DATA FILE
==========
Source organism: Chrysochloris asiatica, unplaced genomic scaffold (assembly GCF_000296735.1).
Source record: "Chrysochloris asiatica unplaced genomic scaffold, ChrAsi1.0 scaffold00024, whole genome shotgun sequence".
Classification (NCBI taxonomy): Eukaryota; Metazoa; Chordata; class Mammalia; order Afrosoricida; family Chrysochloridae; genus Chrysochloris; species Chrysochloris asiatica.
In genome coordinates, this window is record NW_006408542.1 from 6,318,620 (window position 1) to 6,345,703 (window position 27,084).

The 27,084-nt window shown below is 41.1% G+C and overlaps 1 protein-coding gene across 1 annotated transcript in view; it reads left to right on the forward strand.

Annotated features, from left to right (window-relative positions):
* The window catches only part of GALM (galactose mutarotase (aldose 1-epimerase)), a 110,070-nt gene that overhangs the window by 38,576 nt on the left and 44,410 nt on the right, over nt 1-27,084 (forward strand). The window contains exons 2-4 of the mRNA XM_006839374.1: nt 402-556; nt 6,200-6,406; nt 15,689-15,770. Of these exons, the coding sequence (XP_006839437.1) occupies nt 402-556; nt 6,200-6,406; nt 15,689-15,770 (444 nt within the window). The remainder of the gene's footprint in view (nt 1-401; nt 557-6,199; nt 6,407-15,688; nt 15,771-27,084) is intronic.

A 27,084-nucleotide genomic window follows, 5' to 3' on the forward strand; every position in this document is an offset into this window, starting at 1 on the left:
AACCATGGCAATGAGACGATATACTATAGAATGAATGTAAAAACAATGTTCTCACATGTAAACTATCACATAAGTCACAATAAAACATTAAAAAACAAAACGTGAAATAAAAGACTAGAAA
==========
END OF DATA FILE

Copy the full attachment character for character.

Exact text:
Source organism: Chrysochloris asiatica, unplaced genomic scaffold (assembly GCF_000296735.1).
Source record: "Chrysochloris asiatica unplaced genomic scaffold, ChrAsi1.0 scaffold00024, whole genome shotgun sequence".
Classification (NCBI taxonomy): Eukaryota; Metazoa; Chordata; class Mammalia; order Afrosoricida; family Chrysochloridae; genus Chrysochloris; species Chrysochloris asiatica.
In genome coordinates, this window is record NW_006408542.1 from 6,318,620 (window position 1) to 6,345,703 (window position 27,084).

The 27,084-nt window shown below is 41.1% G+C and overlaps 1 protein-coding gene across 1 annotated transcript in view; it reads left to right on the forward strand.

Annotated features, from left to right (window-relative positions):
* The window catches only part of GALM (galactose mutarotase (aldose 1-epimerase)), a 110,070-nt gene that overhangs the window by 38,576 nt on the left and 44,410 nt on the right, over nt 1-27,084 (forward strand). The window contains exons 2-4 of the mRNA XM_006839374.1: nt 402-556; nt 6,200-6,406; nt 15,689-15,770. Of these exons, the coding sequence (XP_006839437.1) occupies nt 402-556; nt 6,200-6,406; nt 15,689-15,770 (444 nt within the window). The remainder of the gene's footprint in view (nt 1-401; nt 557-6,199; nt 6,407-15,688; nt 15,771-27,084) is intronic.

A 27,084-nucleotide genomic window follows, 5' to 3' on the forward strand; every position in this document is an offset into this window, starting at 1 on the left:
AACCATGGCAATGAGACGATATACTATAGAATGAATGTAAAAACAATGTTCTCACATGTAAACTATCACATAAGTCACAATAAAACATTAAAAAACAAAACGTGAAATAAAAGACTAGAAA